Intel lowers revenue forecast
Chip maker sees weak demand, market shares loss as reasons to cut 1st-quarter outlook.
By Amanda Cantrell, staff writer

NEW YORK ( - Intel warned investors Friday that sales for the current quarter will fall short of an earlier forecast because of weaker-than-expected demand and what it called a "slight" market share loss.

The No. 1 chipmaker said it's now expecting revenue to fall between $8.7 billion and $9.1 billion, short of the $9.1-$9.7 billion range forecast when it reported financial results in January that also missed Wall Street expectations.

Intel said the revenue shortfall will adversely impact its gross margin, a key measure of profitability. The company said expenses will likely be lower than previously forecast because of lower revenue- and profit-related spending.

Intel (Research) stock sank about 1.5 percent in early Nasdaq trading. The company is due to report its first-quarter financial results on April 19.

"This was a holdover reverberation from problems we already know about," said Cody Acree, an analyst with Stifel Nicolaus. "This is a larger disappointment than we expected, but it's not a change in what we and most of the Street already knew was coming."

Acree said Intel is dealing with clearing out inventories of older chips while it struggles with short supplies of the pairs of chips it needs for newer microprocessors.

Intel has also been hurt by late deliveries from some outside suppliers and market share losses to rival Advanced Micro Devices (Research).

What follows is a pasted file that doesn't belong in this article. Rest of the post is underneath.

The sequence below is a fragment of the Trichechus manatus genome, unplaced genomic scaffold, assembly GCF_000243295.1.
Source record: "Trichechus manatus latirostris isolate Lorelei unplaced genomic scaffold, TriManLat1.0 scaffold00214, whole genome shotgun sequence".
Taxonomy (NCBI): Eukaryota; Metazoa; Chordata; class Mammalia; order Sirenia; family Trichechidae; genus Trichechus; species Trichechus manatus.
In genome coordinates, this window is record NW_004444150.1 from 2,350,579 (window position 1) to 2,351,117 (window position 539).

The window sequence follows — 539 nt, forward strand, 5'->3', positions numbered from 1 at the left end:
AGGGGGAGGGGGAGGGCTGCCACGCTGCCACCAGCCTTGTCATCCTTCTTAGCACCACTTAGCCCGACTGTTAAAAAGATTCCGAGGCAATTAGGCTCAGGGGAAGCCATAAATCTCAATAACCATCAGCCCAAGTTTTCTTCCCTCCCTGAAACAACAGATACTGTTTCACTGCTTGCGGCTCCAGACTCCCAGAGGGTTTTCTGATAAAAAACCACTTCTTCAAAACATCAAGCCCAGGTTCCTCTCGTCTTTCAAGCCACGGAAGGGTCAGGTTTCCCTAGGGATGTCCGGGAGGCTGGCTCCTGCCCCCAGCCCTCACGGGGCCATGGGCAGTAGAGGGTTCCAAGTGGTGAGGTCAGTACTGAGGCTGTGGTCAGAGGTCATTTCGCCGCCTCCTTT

Acree said he expects Intel to continue feeling the fallout from its 2005 problems for the next few months, but he expects the company to bounce back later in the year.

"This is a tale of two companies," he said. "This first quarter and first half, they are dealing with problems from 2005, and it will weigh on Intel. But as they bring out new products -- and many more are coming out -- then we may start to see a different, more competitive Intel."

But some investors are getting cold feet. Jim Fisher, vice president and portfolio manager with Souderton, Pa.-based Univest Wealth Management & Trust, which manages about $1 billion in assets, recently sold his firm's shares of Intel.

"In the short term, I lost confidence; I want to focus on higher growth potential stocks," he said. "Longer-term investors are okay, but this really is a stock picker's market."

If the company can rebound from its current troubles and regain some of its lost market share, Fisher said he may reconsider investing in the company.

Intel's difficulties came to light in January, when it reported fourth-quarter sales and earnings that fell short of analysts' expectations.

Intel reported sales of $10.2 billion and net income of $2.45 billion, or 40 cents a share, while Wall Street analysts had been expecting revenues of $10.56 billion and earnings of 43 cents. The sales fell short of the company's own forecast of $10.4 billion to $10.6 billion, issued in the middle of the fourth quarter.

Intel CEO Paul Otellini told investors at the time that the company was starting 2006 "in a bit more of a hole ... than we had originally thought."

The company will host its annual developers' forum next week.


Intel's disappointing first quarter: more here.

IBM's Quasar: The future of computing? Click here.

Acree does not own shares of Intel, and his firm does not do investment banking business with the company. Top of page

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